In these two presentations, author and publisher Lauren Carr will discuss how writers can now walk through the doors that have opened to not only write and publish their own books, but how to do it successfully-without getting dressed!

Date: Saturday, 11/2. 9:30 am-4:30 pm
Place: Washington County Free Library, Central Location 100 South Potomac Street, Hagerstown  MD 21740 Phone: 301.739.3250 For more information about this and other Washington County Free Library events, Phone: 301.739.3250 or email Pat Wishard at pwishard@washcolibrary.org. Visit http://www.washcolibrary.org/index.asp for more information.

Acorn Book Services                 415 Moonridge Lane
Harpers Ferry, West Virginia  25425
If you’re a budding writer, or even published author who wants to learn more about being successful in today’s publishing arena, then come out out. Take note of the deadlines and which courses you need to register for.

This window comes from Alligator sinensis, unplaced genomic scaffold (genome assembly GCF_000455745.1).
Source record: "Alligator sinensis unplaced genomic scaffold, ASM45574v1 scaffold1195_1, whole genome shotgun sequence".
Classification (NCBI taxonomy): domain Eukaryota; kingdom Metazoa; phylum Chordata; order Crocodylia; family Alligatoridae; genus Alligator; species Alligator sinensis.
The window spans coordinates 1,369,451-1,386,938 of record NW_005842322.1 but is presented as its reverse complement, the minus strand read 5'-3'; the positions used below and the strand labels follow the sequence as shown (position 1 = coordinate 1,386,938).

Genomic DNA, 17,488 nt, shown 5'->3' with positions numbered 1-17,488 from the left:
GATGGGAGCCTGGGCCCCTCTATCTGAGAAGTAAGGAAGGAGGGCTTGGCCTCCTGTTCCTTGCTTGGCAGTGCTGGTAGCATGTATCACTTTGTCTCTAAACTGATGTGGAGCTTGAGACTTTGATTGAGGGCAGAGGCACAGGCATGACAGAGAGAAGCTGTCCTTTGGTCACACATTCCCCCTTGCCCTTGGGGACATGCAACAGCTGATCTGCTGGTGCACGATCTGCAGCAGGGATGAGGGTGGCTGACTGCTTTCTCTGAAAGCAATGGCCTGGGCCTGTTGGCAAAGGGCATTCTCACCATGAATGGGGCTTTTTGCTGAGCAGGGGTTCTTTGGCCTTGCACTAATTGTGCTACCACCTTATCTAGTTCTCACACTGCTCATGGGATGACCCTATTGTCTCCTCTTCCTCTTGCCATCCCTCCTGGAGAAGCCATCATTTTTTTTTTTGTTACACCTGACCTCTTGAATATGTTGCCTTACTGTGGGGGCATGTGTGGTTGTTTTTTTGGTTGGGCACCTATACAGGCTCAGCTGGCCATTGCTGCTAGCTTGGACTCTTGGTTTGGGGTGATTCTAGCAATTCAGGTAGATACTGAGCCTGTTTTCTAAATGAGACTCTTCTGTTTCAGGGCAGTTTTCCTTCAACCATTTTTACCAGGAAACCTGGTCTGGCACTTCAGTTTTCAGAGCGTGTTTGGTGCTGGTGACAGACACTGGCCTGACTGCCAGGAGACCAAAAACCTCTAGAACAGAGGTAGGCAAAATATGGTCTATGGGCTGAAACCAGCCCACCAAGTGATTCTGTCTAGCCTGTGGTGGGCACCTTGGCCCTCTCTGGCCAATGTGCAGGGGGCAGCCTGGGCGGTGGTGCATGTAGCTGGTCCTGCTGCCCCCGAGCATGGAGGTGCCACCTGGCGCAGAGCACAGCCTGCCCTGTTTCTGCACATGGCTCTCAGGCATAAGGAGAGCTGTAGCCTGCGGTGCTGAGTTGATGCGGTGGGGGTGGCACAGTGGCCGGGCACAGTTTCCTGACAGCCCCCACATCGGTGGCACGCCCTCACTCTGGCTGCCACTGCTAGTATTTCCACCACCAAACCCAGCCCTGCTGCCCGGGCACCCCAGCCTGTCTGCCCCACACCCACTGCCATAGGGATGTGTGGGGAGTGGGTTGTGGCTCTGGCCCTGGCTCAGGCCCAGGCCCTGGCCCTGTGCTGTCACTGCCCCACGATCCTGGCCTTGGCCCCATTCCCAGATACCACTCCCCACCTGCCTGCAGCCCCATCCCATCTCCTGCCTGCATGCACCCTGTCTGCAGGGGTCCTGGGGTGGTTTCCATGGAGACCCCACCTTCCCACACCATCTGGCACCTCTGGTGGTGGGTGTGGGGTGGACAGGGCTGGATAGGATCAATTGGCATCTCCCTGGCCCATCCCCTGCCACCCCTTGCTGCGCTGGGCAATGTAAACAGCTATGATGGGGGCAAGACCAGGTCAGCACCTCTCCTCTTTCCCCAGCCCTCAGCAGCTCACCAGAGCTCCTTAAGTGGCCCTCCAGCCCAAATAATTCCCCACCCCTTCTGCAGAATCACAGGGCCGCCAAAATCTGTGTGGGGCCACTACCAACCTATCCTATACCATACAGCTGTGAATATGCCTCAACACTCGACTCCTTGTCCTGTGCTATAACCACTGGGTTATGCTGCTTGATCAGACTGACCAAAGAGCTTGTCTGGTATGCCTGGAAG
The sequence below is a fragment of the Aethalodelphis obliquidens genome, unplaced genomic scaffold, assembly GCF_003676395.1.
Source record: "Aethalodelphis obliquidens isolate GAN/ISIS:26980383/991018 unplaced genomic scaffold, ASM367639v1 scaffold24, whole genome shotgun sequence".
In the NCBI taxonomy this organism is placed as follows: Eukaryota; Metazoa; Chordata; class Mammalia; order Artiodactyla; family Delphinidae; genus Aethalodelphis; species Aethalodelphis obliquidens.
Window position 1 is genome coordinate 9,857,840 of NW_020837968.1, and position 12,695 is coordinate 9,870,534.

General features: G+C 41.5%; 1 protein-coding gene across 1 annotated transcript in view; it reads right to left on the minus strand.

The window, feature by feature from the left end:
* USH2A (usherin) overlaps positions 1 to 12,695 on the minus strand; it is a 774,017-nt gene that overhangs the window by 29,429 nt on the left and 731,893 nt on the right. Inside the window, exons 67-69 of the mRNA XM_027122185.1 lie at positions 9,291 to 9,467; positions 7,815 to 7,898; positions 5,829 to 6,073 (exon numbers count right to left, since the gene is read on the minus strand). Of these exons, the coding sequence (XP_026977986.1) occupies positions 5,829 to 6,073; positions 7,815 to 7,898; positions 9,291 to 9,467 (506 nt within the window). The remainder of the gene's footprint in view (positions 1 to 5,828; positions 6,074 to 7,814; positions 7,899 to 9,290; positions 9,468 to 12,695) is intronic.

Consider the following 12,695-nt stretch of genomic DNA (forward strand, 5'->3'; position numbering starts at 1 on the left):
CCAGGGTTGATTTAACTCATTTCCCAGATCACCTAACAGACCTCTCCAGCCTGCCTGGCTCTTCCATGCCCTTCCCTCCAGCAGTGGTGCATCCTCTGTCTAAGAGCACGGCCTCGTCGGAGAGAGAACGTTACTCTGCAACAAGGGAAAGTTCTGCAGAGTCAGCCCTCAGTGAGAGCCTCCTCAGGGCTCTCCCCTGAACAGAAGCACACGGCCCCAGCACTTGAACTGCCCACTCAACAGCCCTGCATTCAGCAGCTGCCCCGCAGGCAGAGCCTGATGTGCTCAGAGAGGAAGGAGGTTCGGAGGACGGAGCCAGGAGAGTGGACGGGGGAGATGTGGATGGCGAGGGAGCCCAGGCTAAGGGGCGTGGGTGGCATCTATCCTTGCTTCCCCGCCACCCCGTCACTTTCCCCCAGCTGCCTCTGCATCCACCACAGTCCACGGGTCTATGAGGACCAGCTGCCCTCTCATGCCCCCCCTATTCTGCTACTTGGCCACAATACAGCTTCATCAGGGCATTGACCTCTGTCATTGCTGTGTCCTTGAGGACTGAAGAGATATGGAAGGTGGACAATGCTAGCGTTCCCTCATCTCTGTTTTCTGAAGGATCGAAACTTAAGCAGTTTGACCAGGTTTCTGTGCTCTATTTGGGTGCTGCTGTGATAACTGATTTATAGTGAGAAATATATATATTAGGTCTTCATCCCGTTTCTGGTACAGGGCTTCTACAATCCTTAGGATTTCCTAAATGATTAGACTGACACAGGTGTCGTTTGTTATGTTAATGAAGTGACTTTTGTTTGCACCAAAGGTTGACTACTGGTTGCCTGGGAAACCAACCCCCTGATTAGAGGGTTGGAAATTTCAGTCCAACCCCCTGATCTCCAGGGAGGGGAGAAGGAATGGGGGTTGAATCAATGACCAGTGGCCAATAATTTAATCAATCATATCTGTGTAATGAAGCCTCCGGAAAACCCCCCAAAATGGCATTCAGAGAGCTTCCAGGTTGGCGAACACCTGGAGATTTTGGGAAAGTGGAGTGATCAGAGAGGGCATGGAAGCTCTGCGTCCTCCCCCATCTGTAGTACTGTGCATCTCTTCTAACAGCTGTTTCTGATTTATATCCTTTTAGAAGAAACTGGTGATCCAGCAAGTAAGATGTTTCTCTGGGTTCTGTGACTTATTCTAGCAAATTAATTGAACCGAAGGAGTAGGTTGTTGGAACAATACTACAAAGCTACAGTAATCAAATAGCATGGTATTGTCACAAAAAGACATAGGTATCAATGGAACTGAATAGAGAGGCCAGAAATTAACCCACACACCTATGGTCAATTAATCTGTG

I look forward to seeing your there!
FOR MORE INFORMATION ON ANY OF THESE EVENTS, CONTACT acorn.book.services@comcast.net

You’re Invited to My First Book Signing Event


BOOK SIGNING INVITATION

 

Even if you don’t plan to attend the Creatures, Crimes & Creativity conference, you can still meet me and all the other attending authors and get our books.

 

September 13, and again September 14, from 5pm to 6pm we will participate in a mammoth book signing at

 

The Hunt Valley Inn

245 Shawan Rd

Cockeysville, MD

 

With me will be all the writers who will be speaking at panels during the conference.  That means more than 30 authors in one place, showing off our work and signing our books that you pick up at the conference bookstore, run by one of MD’s finest bookstores, Mystery Loves Company.

 

This is your chance to get autographed copies of my books, plus books by international bestselling author Jeffery Deaver and other mystery novelists; NY Times Bestselling author John Gilstrap and other thriller writers, NY Times bestselling author Christopher Golden and other science fiction, fantasy and horror novelists; and bestselling author Trice Hickman and more writers of suspense.